Ultimately, Morsi’s regime was perceived by large swathes of the public as exploiting the populist demand for revolutionary reform to further a broader agenda to transform Egypt from a secular to an Islamic state.  It should therefore come as no surprise that the military’s narrative that it has rescued Egypt from losing its very identity has been resonating.

Whatever comes of Egypt’s latest political crisis, one thing should by now be clear – much of Egypt’s devoutly Muslim and Coptic Christian population were not nearly as convinced as their former president about the virtues of a religious state.

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Topics: Egypt

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soundoff (53 Responses)
  1. gary

    I congratulate the Egyptian army on the timely rescue of the egyptian nation...

    else we 'd see another cr@phole p!sslamic dump state in that region along with iran, pakistan, saudi etc etc

    December 29, 2013 at 9:19 pm | Reply
    • Al

      Yes sure bro, our all puppets are saving nations in Saudi Arabia, Egypt, Jordon and everywhere in the form of dictators.Democracy for us and dictatorship for them. What a double standard!

      February 27, 2014 at 2:31 pm | Reply
    • Reality

      Support another bloody dictator but don't blame Muslims for another 9/11.

      April 14, 2014 at 8:29 am | Reply
  2. Kevin

    yo its my boy Kareem

    February 10, 2014 at 8:38 am | Reply
  3. Migo

    Have stopped listening to cnn recently because of it's biased reporting towards the Islamists policies in Egypt.
    Was really surprised to see a report that is true and not politicized .
    Hope that cnn would start now restore some of its credibility .

    February 20, 2014 at 5:35 am | Reply
  4. realintell

    I think the pro democracy NGO's in Egypt learned a big lesson in their support for helping the Muslim Brotherhood seize power. It's that democracy doesn't equal morality. If a nation isn't ready for democracy you can't push it upon them. Democracy is advanced citizenship. It requires a strong middle class and social programs to help the poor. Egypt didn't have that.

    The big question now is what type of government will we see come to power? Will Sisi follow the PanArab example of Gamal Nasser? Will democratic elections force another populist uprising that puts another Islamic organization that, like the Muslim Brotherhood, is not ready to govern? Only time will tell.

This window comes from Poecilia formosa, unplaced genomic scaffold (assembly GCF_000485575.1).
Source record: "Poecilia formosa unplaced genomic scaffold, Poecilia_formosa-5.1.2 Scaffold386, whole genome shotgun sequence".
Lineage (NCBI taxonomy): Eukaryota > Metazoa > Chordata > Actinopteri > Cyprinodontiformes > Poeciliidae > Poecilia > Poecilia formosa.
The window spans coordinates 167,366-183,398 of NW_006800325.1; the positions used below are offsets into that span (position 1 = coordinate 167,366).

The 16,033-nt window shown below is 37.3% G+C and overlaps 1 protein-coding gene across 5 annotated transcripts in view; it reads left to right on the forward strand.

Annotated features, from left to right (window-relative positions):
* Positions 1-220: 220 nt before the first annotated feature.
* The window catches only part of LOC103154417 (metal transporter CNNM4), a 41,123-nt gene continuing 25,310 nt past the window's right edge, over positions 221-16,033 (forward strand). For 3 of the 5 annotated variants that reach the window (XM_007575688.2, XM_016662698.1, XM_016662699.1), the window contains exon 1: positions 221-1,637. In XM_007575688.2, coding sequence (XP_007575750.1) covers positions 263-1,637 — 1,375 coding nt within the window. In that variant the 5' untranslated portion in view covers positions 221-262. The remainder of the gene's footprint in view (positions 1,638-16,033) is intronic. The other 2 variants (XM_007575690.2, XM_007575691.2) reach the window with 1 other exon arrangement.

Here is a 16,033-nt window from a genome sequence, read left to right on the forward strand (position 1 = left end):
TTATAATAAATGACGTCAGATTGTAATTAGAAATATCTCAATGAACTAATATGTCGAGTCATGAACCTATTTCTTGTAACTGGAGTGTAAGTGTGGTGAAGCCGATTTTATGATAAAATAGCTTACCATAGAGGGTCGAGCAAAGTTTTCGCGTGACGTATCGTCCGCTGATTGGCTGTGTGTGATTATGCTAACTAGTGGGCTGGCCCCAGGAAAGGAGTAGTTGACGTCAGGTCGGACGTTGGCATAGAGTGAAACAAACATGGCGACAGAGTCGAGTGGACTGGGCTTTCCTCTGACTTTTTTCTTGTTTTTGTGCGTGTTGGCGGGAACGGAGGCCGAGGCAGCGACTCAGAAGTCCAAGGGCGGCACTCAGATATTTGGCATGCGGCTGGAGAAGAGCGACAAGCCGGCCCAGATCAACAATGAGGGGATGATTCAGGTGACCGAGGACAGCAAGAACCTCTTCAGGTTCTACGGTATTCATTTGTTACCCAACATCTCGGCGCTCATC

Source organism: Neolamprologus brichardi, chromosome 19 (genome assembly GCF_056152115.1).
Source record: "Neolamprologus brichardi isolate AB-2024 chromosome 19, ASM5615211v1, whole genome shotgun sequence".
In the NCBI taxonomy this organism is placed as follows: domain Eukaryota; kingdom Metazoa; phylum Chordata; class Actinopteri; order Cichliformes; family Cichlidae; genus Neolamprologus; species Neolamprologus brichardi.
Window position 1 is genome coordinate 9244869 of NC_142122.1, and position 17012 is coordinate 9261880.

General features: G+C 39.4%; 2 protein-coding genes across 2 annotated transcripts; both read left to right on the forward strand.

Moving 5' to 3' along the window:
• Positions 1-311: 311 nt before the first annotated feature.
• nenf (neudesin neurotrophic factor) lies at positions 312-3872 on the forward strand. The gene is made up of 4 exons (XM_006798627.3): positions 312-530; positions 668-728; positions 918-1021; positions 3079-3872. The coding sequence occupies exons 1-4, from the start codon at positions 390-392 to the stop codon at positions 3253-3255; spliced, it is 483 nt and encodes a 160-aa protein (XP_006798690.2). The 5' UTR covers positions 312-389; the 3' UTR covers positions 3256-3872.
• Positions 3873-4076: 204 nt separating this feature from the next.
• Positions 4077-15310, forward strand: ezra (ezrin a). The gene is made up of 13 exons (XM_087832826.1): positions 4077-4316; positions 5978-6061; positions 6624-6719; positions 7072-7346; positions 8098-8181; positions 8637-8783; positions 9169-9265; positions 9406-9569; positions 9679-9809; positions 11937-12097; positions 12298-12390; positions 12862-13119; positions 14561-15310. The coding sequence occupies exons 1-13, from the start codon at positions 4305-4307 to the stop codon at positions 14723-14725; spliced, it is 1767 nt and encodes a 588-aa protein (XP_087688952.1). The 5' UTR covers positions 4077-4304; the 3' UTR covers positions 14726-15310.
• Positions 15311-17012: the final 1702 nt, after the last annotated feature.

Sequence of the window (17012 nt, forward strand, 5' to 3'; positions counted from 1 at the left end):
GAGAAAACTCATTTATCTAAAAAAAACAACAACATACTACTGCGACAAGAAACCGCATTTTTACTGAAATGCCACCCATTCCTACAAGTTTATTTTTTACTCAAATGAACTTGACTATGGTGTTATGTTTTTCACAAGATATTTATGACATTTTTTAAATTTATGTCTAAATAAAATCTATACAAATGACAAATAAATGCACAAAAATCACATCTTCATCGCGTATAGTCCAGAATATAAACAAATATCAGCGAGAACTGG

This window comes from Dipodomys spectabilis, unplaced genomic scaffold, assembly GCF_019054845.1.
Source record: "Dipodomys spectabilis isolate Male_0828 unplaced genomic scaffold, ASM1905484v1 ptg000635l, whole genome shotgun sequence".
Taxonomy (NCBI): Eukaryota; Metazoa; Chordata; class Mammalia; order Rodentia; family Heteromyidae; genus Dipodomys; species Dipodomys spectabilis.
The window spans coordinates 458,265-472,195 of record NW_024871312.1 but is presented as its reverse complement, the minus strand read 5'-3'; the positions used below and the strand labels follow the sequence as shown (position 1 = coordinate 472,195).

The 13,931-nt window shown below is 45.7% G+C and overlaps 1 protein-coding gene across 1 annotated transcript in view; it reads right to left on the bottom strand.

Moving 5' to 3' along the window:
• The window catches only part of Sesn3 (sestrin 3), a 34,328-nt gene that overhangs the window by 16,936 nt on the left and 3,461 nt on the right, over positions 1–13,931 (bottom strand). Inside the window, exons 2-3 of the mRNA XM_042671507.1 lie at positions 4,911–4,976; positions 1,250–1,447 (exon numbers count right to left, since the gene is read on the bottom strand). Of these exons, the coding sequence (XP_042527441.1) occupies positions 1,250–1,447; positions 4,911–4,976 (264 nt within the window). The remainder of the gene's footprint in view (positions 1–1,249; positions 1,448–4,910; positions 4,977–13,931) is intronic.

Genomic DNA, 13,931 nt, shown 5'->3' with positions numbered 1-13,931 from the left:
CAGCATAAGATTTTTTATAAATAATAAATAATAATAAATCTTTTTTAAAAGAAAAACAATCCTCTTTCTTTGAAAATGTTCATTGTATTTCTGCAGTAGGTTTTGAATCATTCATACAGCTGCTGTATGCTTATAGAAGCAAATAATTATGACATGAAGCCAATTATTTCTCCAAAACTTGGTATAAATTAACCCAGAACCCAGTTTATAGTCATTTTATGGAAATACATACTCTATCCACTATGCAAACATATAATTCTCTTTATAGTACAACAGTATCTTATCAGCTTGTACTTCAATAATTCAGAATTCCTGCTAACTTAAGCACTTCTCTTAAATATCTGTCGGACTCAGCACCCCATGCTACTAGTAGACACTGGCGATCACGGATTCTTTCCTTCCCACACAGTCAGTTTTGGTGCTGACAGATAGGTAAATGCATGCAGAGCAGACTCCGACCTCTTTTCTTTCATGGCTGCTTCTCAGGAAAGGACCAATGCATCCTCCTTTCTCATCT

laymangeopolitics.blogspot.com

    February 26, 2014 at 11:30 am | Reply
  5. Aziz

    With our help from one dictatoship to another dictatorship.Long live uncle Sam.

    February 27, 2014 at 2:28 pm | Reply
  6. UK:OK

    Egypt will be fine with the UK and Russia and the good old America of Roosevelt and no evil EU regime.
    Egyptians want to get their railways working and get rid of the NAZI German cars that are infesting Cairo.
    Time to put Germany back in the box.

    March 19, 2014 at 1:11 pm | Reply
  7. david israel

    fk the army and those who come by coup and force .......Democracy LOL........it is all bull

    April 5, 2014 at 11:39 am | Reply
  8. Ike

    Egypt is done my friends! There will be no peace or democracy (especially if one is looking for a western-style!) in Egypt for a long long time. A simple explanation – Egypt's liberals and MB supporters stand each other so there will be no true election/democracy to ever occurring in the country! So the only option for Egypt is to live happily after with army-run Egypt!

    April 6, 2014 at 10:54 pm | Reply
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  11. Justin Brkovic

    I think the dynamics of the Egyptian family and persona nationally is undefinable by a westerner? This may be a misconception, however, Egyptians know this best. The family dynamic is strong.

    June 24, 2014 at 8:56 pm | Reply